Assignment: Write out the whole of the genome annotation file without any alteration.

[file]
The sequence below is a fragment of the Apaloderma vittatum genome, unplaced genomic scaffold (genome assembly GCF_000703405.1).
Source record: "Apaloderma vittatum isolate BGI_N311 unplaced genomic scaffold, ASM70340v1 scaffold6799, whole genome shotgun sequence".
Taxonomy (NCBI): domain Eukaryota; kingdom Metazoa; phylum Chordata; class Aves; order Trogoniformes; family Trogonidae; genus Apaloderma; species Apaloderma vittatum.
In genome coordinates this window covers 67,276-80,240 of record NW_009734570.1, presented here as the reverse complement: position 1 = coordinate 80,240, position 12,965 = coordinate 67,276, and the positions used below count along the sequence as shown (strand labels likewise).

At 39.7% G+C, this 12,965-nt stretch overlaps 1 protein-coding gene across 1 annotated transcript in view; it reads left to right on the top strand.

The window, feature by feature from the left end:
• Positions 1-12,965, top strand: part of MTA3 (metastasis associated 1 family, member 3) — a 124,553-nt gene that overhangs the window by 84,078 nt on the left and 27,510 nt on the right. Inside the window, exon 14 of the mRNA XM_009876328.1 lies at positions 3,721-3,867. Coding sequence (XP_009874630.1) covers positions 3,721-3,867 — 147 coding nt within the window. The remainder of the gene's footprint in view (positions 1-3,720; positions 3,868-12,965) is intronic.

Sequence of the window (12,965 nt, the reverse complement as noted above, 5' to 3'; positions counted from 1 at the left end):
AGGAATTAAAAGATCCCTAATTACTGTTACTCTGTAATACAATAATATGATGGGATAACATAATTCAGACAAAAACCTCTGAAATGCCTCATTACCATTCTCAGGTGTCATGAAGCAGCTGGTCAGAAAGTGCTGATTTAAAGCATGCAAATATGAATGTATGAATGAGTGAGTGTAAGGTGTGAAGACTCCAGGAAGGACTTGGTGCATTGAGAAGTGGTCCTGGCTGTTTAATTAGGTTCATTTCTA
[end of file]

The sequence below is a fragment of the Apaloderma vittatum genome, unplaced genomic scaffold (genome assembly GCF_000703405.1).
Source record: "Apaloderma vittatum isolate BGI_N311 unplaced genomic scaffold, ASM70340v1 scaffold6799, whole genome shotgun sequence".
Taxonomy (NCBI): domain Eukaryota; kingdom Metazoa; phylum Chordata; class Aves; order Trogoniformes; family Trogonidae; genus Apaloderma; species Apaloderma vittatum.
In genome coordinates this window covers 67,276-80,240 of record NW_009734570.1, presented here as the reverse complement: position 1 = coordinate 80,240, position 12,965 = coordinate 67,276, and the positions used below count along the sequence as shown (strand labels likewise).

At 39.7% G+C, this 12,965-nt stretch overlaps 1 protein-coding gene across 1 annotated transcript in view; it reads left to right on the top strand.

The window, feature by feature from the left end:
• Positions 1-12,965, top strand: part of MTA3 (metastasis associated 1 family, member 3) — a 124,553-nt gene that overhangs the window by 84,078 nt on the left and 27,510 nt on the right. Inside the window, exon 14 of the mRNA XM_009876328.1 lies at positions 3,721-3,867. Coding sequence (XP_009874630.1) covers positions 3,721-3,867 — 147 coding nt within the window. The remainder of the gene's footprint in view (positions 1-3,720; positions 3,868-12,965) is intronic.

Sequence of the window (12,965 nt, the reverse complement as noted above, 5' to 3'; positions counted from 1 at the left end):
AGGAATTAAAAGATCCCTAATTACTGTTACTCTGTAATACAATAATATGATGGGATAACATAATTCAGACAAAAACCTCTGAAATGCCTCATTACCATTCTCAGGTGTCATGAAGCAGCTGGTCAGAAAGTGCTGATTTAAAGCATGCAAATATGAATGTATGAATGAGTGAGTGTAAGGTGTGAAGACTCCAGGAAGGACTTGGTGCATTGAGAAGTGGTCCTGGCTGTTTAATTAGGTTCATTTCTA